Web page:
Shortly before the declaration, a top Israeli defense official was asked by his American colleague about the importance of the upcoming American declaration and its point. The Israeli was not wild about the idea. In Israel, said the official (according to another Israeli source), everyone knows Jerusalem is the capital.
The president made his controversial announcement against the advice of some of his advisers in the face of domestic political pressure from his evangelical constituency and his constant desire to signal power. “The greatest concern,” a source familiar with the contacts between Washington, Israel and the Palestinians told Al-Monitor on condition of anonymity, “is that the Americans will learn the wrong lesson. The fact that a third intifada has not broken out as a result of the declaration could make the Americans even cockier than they are, and Trump will be more certain than ever that he understands things much better than the professionals. This could be very dangerous.”
According to information reaching Jerusalem, Trump does not regret his decision. To the contrary, “Trump is thrilled by the declaration,” a senior Israeli minister, a member of the security Cabinet, told Al-Monitor on condition of anonymity. “It’s a brilliant political move that eased the pressure on him by his electoral base and will save him the embarrassment of having to sign the famous waiver [against the relocation of the US Embassy from Tel Aviv to Jerusalem] every six months.” Asked whether Trump’s actions would undermine his Israeli-Palestinian peace initiative, the Israeli minister answered, “I wish.”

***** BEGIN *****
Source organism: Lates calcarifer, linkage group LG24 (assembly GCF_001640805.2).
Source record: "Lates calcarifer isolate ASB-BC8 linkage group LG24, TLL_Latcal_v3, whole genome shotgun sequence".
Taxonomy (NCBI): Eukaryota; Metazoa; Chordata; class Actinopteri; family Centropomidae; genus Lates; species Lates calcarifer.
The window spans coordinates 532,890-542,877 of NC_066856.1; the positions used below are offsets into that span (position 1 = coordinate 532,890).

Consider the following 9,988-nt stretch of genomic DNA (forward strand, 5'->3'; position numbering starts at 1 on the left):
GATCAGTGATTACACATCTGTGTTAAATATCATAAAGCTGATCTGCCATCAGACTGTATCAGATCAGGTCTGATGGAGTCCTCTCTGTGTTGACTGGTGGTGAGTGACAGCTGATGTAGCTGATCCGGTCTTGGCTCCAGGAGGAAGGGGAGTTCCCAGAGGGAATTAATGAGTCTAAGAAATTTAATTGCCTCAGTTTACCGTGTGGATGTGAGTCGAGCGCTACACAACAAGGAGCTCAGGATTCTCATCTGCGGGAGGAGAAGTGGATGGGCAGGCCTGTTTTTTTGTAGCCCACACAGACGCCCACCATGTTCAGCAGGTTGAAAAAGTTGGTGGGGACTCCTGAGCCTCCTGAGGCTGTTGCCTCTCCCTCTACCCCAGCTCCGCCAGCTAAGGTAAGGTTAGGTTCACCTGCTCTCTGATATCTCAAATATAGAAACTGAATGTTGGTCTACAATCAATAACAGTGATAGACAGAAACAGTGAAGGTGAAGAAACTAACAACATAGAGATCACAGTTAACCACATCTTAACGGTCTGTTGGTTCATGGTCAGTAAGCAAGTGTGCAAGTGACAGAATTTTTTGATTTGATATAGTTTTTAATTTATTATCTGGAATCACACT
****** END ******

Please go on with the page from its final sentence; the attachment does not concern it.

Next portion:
The keys are now in Abbas’ hands. He understands that he’s in a bind, and he is using the Trump declaration to create an evacuation route should the US initiative portray Israel as a lover of peace and him as a rejectionist. In other words, the question is what his “final lap” will look like. Will it be a victory lap or a march of defeat? Will the aging Palestinian leader manage in the waning days of his leadership to achieve a breakthrough to peace or will he end his term in war? Everyone knows the Palestinian president will not live to sign a final status agreement between Israel and the Palestinians. The question is whether he is still committed to being the one who will lay the foundations for such peace.